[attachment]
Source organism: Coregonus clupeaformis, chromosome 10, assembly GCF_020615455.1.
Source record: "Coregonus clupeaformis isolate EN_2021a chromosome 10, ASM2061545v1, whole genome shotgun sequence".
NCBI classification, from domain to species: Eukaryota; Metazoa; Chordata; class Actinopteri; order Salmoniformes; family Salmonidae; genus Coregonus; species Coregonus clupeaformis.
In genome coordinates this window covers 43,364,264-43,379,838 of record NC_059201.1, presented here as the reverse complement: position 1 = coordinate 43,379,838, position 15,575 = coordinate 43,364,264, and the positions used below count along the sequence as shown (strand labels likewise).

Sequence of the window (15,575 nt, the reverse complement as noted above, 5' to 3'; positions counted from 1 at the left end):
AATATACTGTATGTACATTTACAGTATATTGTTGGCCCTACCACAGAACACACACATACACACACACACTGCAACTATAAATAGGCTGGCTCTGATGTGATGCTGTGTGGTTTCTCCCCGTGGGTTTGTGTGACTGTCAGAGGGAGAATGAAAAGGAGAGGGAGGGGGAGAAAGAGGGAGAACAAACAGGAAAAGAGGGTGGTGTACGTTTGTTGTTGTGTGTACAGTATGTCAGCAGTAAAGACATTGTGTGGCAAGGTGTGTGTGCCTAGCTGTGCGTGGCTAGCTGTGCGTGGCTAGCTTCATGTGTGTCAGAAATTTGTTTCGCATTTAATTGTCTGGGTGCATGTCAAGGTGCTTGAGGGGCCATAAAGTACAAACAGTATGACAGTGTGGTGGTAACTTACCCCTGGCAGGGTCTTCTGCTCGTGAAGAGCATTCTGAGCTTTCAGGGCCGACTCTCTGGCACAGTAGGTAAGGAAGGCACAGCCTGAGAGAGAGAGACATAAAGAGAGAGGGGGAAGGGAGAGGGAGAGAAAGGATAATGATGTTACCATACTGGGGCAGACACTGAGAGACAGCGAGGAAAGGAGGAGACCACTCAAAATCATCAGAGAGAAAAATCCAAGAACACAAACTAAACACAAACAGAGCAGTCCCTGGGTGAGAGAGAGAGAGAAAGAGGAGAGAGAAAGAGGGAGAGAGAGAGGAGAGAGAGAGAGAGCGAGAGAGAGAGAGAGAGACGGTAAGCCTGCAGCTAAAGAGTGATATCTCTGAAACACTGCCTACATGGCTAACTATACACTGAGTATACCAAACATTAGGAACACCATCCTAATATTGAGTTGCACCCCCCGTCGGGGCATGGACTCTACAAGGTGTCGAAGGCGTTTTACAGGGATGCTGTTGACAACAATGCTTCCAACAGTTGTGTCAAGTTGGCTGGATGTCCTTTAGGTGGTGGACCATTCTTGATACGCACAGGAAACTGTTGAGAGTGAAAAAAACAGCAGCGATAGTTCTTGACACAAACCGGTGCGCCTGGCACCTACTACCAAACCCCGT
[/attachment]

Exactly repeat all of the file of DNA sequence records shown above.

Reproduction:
Source organism: Coregonus clupeaformis, chromosome 10, assembly GCF_020615455.1.
Source record: "Coregonus clupeaformis isolate EN_2021a chromosome 10, ASM2061545v1, whole genome shotgun sequence".
NCBI classification, from domain to species: Eukaryota; Metazoa; Chordata; class Actinopteri; order Salmoniformes; family Salmonidae; genus Coregonus; species Coregonus clupeaformis.
In genome coordinates this window covers 43,364,264-43,379,838 of record NC_059201.1, presented here as the reverse complement: position 1 = coordinate 43,379,838, position 15,575 = coordinate 43,364,264, and the positions used below count along the sequence as shown (strand labels likewise).

Sequence of the window (15,575 nt, the reverse complement as noted above, 5' to 3'; positions counted from 1 at the left end):
AATATACTGTATGTACATTTACAGTATATTGTTGGCCCTACCACAGAACACACACATACACACACACACTGCAACTATAAATAGGCTGGCTCTGATGTGATGCTGTGTGGTTTCTCCCCGTGGGTTTGTGTGACTGTCAGAGGGAGAATGAAAAGGAGAGGGAGGGGGAGAAAGAGGGAGAACAAACAGGAAAAGAGGGTGGTGTACGTTTGTTGTTGTGTGTACAGTATGTCAGCAGTAAAGACATTGTGTGGCAAGGTGTGTGTGCCTAGCTGTGCGTGGCTAGCTGTGCGTGGCTAGCTTCATGTGTGTCAGAAATTTGTTTCGCATTTAATTGTCTGGGTGCATGTCAAGGTGCTTGAGGGGCCATAAAGTACAAACAGTATGACAGTGTGGTGGTAACTTACCCCTGGCAGGGTCTTCTGCTCGTGAAGAGCATTCTGAGCTTTCAGGGCCGACTCTCTGGCACAGTAGGTAAGGAAGGCACAGCCTGAGAGAGAGAGACATAAAGAGAGAGGGGGAAGGGAGAGGGAGAGAAAGGATAATGATGTTACCATACTGGGGCAGACACTGAGAGACAGCGAGGAAAGGAGGAGACCACTCAAAATCATCAGAGAGAAAAATCCAAGAACACAAACTAAACACAAACAGAGCAGTCCCTGGGTGAGAGAGAGAGAGAAAGAGGAGAGAGAAAGAGGGAGAGAGAGAGGAGAGAGAGAGAGAGCGAGAGAGAGAGAGAGAGACGGTAAGCCTGCAGCTAAAGAGTGATATCTCTGAAACACTGCCTACATGGCTAACTATACACTGAGTATACCAAACATTAGGAACACCATCCTAATATTGAGTTGCACCCCCCGTCGGGGCATGGACTCTACAAGGTGTCGAAGGCGTTTTACAGGGATGCTGTTGACAACAATGCTTCCAACAGTTGTGTCAAGTTGGCTGGATGTCCTTTAGGTGGTGGACCATTCTTGATACGCACAGGAAACTGTTGAGAGTGAAAAAAACAGCAGCGATAGTTCTTGACACAAACCGGTGCGCCTGGCACCTACTACCAAACCCCGT